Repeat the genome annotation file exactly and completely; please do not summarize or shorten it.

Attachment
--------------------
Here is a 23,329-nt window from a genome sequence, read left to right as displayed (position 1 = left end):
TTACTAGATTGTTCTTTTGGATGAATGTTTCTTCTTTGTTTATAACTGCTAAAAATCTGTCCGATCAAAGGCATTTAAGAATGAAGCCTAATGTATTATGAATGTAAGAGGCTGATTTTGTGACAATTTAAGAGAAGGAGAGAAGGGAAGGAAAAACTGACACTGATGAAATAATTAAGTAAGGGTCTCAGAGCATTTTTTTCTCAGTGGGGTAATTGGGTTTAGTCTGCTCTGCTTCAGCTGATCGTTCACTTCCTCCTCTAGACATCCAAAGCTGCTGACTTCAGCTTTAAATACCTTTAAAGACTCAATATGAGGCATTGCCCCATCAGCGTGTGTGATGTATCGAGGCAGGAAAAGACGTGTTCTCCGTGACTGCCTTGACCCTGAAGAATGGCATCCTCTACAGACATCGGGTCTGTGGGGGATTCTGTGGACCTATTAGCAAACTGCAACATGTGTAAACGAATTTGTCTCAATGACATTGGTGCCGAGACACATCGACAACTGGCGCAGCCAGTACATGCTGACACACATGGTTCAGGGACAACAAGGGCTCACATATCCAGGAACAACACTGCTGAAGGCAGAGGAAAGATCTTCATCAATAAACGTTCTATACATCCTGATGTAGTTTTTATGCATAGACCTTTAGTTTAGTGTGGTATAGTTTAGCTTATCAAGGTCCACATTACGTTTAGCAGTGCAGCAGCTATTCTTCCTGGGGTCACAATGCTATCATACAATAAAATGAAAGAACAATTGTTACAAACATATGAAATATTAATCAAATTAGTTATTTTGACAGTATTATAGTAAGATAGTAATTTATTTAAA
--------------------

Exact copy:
Here is a 23,329-nt window from a genome sequence, read left to right as displayed (position 1 = left end):
TTACTAGATTGTTCTTTTGGATGAATGTTTCTTCTTTGTTTATAACTGCTAAAAATCTGTCCGATCAAAGGCATTTAAGAATGAAGCCTAATGTATTATGAATGTAAGAGGCTGATTTTGTGACAATTTAAGAGAAGGAGAGAAGGGAAGGAAAAACTGACACTGATGAAATAATTAAGTAAGGGTCTCAGAGCATTTTTTTCTCAGTGGGGTAATTGGGTTTAGTCTGCTCTGCTTCAGCTGATCGTTCACTTCCTCCTCTAGACATCCAAAGCTGCTGACTTCAGCTTTAAATACCTTTAAAGACTCAATATGAGGCATTGCCCCATCAGCGTGTGTGATGTATCGAGGCAGGAAAAGACGTGTTCTCCGTGACTGCCTTGACCCTGAAGAATGGCATCCTCTACAGACATCGGGTCTGTGGGGGATTCTGTGGACCTATTAGCAAACTGCAACATGTGTAAACGAATTTGTCTCAATGACATTGGTGCCGAGACACATCGACAACTGGCGCAGCCAGTACATGCTGACACACATGGTTCAGGGACAACAAGGGCTCACATATCCAGGAACAACACTGCTGAAGGCAGAGGAAAGATCTTCATCAATAAACGTTCTATACATCCTGATGTAGTTTTTATGCATAGACCTTTAGTTTAGTGTGGTATAGTTTAGCTTATCAAGGTCCACATTACGTTTAGCAGTGCAGCAGCTATTCTTCCTGGGGTCACAATGCTATCATACAATAAAATGAAAGAACAATTGTTACAAACATATGAAATATTAATCAAATTAGTTATTTTGACAGTATTATAGTAAGATAGTAATTTATTTAAA